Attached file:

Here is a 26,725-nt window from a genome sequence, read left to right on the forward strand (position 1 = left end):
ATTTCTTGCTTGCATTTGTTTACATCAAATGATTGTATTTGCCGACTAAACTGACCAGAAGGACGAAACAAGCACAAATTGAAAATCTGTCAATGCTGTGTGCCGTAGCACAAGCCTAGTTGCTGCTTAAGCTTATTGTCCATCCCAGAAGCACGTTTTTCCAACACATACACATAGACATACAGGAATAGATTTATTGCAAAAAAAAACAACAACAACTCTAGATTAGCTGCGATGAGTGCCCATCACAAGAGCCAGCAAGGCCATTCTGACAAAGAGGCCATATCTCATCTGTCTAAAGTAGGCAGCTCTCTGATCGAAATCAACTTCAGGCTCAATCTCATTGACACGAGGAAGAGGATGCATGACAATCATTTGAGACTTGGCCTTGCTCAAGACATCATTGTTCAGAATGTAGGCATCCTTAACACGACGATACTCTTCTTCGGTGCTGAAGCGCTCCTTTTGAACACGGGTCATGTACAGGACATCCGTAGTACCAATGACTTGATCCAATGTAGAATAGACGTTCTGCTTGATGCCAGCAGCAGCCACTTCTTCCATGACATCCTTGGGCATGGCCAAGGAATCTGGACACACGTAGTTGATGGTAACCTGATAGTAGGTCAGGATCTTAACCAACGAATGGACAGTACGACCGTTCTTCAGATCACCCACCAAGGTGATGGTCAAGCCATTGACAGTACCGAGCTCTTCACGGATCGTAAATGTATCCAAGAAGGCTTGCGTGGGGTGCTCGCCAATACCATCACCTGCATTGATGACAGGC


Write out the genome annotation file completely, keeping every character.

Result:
Here is a 26,725-nt window from a genome sequence, read left to right on the forward strand (position 1 = left end):
ATTTCTTGCTTGCATTTGTTTACATCAAATGATTGTATTTGCCGACTAAACTGACCAGAAGGACGAAACAAGCACAAATTGAAAATCTGTCAATGCTGTGTGCCGTAGCACAAGCCTAGTTGCTGCTTAAGCTTATTGTCCATCCCAGAAGCACGTTTTTCCAACACATACACATAGACATACAGGAATAGATTTATTGCAAAAAAAAACAACAACAACTCTAGATTAGCTGCGATGAGTGCCCATCACAAGAGCCAGCAAGGCCATTCTGACAAAGAGGCCATATCTCATCTGTCTAAAGTAGGCAGCTCTCTGATCGAAATCAACTTCAGGCTCAATCTCATTGACACGAGGAAGAGGATGCATGACAATCATTTGAGACTTGGCCTTGCTCAAGACATCATTGTTCAGAATGTAGGCATCCTTAACACGACGATACTCTTCTTCGGTGCTGAAGCGCTCCTTTTGAACACGGGTCATGTACAGGACATCCGTAGTACCAATGACTTGATCCAATGTAGAATAGACGTTCTGCTTGATGCCAGCAGCAGCCACTTCTTCCATGACATCCTTGGGCATGGCCAAGGAATCTGGACACACGTAGTTGATGGTAACCTGATAGTAGGTCAGGATCTTAACCAACGAATGGACAGTACGACCGTTCTTCAGATCACCCACCAAGGTGATGGTCAAGCCATTGACAGTACCGAGCTCTTCACGGATCGTAAATGTATCCAAGAAGGCTTGCGTGGGGTGCTCGCCAATACCATCACCTGCATTGATGACAGGC